Adapted from Our Best Bites. When I lived in Beijing, my favorite restaurant made Dai food (a people who live in southern China near the boarder of Vietnam). One of their specialties was a delicious, sticky pineapple rice. I know that recipe didn’t have butter in it (like this one), but this is the closest I’ve found so far.


1 cup jasmine rice
2 T real butter
Juice from 1 large lime or two smaller ones (taste as you go, I add a lot!)
1 can crushed pineapple (You may want 2 small cans)
½ – ¾ C chopped fresh cilantro
Salt and pepper to taste

Time to break out the ricemaker!  Cook rice in 1 cup water and 1 cup pineapple juice (drained from the canned pineapple) s soon as it’s done, toss in the butter and stir to melt. Add lime juice, remaining pineapple juice, crushed pineapple and cilantro. Stir to combine, and then add salt and pepper to taste. Serve immediately.

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Must Be Summer(ish): Whole Fish, Bloody Mary and Thai Peanut Noodles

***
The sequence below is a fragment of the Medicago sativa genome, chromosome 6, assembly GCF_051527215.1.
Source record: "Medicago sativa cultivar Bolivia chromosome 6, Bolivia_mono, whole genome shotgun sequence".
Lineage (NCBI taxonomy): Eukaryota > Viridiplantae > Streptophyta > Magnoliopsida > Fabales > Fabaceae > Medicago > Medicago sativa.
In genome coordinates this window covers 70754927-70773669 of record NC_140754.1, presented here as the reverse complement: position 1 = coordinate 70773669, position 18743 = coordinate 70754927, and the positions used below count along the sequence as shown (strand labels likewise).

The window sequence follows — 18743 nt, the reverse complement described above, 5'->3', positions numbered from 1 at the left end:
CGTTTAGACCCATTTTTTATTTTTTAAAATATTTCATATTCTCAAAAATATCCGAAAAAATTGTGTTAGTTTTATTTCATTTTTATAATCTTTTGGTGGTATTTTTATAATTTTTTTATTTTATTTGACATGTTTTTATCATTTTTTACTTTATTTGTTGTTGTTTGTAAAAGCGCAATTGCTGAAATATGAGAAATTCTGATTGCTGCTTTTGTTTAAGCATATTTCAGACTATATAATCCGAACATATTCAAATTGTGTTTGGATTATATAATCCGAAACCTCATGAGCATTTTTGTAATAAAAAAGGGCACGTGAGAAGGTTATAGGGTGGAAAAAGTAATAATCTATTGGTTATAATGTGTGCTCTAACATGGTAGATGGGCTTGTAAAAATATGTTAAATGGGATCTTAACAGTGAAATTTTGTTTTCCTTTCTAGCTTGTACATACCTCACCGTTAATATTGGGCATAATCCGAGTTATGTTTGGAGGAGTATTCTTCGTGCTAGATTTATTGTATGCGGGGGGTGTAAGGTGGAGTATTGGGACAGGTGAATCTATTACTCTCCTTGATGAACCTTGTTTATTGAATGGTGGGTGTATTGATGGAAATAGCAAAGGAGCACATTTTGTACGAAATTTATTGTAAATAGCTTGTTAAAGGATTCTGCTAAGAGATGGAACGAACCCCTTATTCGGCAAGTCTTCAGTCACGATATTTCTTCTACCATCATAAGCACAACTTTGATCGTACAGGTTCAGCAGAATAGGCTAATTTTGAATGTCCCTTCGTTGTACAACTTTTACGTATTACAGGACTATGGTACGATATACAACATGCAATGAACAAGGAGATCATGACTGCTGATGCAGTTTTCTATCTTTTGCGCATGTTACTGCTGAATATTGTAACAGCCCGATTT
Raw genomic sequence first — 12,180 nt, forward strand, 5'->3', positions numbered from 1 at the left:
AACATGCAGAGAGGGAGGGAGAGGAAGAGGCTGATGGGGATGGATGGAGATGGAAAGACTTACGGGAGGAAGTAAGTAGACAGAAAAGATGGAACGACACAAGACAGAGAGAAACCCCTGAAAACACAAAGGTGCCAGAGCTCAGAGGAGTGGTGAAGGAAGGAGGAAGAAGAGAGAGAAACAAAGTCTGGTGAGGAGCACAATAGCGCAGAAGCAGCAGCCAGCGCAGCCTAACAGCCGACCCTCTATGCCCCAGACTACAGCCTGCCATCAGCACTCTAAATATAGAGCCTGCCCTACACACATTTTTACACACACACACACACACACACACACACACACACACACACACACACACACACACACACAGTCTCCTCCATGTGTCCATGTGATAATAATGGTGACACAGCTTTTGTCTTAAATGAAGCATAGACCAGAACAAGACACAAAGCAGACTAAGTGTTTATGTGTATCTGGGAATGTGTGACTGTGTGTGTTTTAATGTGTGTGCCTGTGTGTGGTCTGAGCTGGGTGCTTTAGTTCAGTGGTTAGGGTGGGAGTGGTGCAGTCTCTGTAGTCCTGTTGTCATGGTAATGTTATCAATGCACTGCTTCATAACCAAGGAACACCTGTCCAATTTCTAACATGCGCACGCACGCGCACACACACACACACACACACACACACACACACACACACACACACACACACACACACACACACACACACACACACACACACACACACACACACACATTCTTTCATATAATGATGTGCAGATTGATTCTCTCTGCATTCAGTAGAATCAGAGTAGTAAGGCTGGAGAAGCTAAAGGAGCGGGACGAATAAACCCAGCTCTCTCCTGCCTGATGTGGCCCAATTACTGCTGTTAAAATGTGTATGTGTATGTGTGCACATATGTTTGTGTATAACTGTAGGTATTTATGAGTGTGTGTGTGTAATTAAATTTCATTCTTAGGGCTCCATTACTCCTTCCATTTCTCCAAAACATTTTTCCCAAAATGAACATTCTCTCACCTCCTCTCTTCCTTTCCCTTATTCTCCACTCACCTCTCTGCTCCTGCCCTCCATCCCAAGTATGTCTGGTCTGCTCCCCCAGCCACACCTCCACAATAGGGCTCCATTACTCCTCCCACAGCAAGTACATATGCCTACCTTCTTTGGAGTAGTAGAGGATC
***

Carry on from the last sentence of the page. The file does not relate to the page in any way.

To celebrate that our grass grew in and we haven’t killed a single plant (yet), we marked Sunday’s sunny afternoon with bloody marys and an Asian whole fish feast. Here are the recipes:

Bloody Mary

Bloody Mary: The making of

I’ve only recently learned to love a Bloody Mary. Maybe it’s a grown up drink and a sign I am getting old. Or maybe it’s just that the Bloody Mary has been remade by the foodie crowd and no longer feature slimy V8. This recipe comes compliments of my friend from Brookyln, who, during a recent visit, made sure to stock our fridge with all the ingredients.